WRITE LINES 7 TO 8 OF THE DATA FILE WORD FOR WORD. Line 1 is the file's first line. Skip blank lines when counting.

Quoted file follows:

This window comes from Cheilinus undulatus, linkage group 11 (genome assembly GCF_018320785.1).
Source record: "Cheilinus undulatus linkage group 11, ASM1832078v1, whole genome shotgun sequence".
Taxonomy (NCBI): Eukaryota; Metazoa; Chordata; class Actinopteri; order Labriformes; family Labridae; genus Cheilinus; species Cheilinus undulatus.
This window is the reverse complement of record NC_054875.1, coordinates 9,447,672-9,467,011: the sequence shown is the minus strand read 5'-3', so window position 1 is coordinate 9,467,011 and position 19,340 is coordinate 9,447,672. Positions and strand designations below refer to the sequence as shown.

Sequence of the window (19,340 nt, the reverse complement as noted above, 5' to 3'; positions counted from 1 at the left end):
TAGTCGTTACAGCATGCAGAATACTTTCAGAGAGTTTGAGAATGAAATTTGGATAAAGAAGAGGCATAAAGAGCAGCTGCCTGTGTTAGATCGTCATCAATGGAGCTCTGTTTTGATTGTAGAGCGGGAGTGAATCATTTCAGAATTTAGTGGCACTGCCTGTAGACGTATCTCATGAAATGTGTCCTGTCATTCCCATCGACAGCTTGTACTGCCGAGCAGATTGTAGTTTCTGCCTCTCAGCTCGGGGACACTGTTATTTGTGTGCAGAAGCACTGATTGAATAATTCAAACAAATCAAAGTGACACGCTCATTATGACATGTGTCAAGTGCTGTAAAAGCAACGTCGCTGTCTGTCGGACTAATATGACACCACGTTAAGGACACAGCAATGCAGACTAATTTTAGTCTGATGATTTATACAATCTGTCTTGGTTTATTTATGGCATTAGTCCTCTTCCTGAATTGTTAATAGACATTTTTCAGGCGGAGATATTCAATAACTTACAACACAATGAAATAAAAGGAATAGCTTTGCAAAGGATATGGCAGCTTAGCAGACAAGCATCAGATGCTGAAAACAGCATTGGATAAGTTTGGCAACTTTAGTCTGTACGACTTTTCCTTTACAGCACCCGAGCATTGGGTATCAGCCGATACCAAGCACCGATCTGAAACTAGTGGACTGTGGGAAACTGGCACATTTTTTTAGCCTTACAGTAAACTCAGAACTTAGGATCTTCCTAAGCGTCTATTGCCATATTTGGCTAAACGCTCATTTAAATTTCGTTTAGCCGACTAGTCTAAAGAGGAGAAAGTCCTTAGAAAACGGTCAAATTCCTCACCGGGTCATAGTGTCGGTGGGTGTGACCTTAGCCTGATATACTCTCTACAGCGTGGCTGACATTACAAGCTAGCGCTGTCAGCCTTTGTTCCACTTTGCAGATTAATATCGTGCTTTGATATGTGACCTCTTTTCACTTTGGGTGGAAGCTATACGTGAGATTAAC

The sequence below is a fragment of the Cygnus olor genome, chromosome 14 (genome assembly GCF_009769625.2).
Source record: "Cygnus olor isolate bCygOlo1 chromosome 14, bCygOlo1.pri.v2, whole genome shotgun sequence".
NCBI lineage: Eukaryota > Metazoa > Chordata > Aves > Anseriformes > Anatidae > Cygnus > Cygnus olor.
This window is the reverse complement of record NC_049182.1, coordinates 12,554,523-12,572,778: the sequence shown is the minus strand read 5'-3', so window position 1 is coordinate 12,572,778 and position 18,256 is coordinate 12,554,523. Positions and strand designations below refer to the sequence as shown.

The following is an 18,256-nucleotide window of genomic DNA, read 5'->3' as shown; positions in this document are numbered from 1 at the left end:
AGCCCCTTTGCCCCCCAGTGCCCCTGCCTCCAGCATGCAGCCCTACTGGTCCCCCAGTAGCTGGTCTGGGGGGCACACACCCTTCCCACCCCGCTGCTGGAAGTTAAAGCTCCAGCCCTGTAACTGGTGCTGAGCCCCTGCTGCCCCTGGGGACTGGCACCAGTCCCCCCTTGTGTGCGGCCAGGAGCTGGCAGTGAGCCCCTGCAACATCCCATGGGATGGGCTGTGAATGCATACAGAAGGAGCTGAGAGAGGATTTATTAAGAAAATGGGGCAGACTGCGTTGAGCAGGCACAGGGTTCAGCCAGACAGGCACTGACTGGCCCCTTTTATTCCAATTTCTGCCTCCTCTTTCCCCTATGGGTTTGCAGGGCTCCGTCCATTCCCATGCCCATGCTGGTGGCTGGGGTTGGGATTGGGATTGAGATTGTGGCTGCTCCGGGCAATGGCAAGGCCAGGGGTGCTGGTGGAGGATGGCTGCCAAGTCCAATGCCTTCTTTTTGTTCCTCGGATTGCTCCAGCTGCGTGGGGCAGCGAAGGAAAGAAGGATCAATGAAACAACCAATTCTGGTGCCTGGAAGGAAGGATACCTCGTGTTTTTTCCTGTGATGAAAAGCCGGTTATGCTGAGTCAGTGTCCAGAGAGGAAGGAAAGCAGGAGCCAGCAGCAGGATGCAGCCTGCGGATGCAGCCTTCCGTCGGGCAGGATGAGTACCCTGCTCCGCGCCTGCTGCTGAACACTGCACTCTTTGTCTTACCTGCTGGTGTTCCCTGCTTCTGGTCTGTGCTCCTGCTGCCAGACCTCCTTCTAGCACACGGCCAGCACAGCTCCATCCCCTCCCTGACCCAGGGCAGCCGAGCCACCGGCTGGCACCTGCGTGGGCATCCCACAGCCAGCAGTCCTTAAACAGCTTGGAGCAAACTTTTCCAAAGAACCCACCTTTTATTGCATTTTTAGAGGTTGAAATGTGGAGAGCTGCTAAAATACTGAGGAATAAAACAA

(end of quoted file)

The sequence below is a fragment of the Cygnus olor genome, chromosome 14 (genome assembly GCF_009769625.2).
Source record: "Cygnus olor isolate bCygOlo1 chromosome 14, bCygOlo1.pri.v2, whole genome shotgun sequence".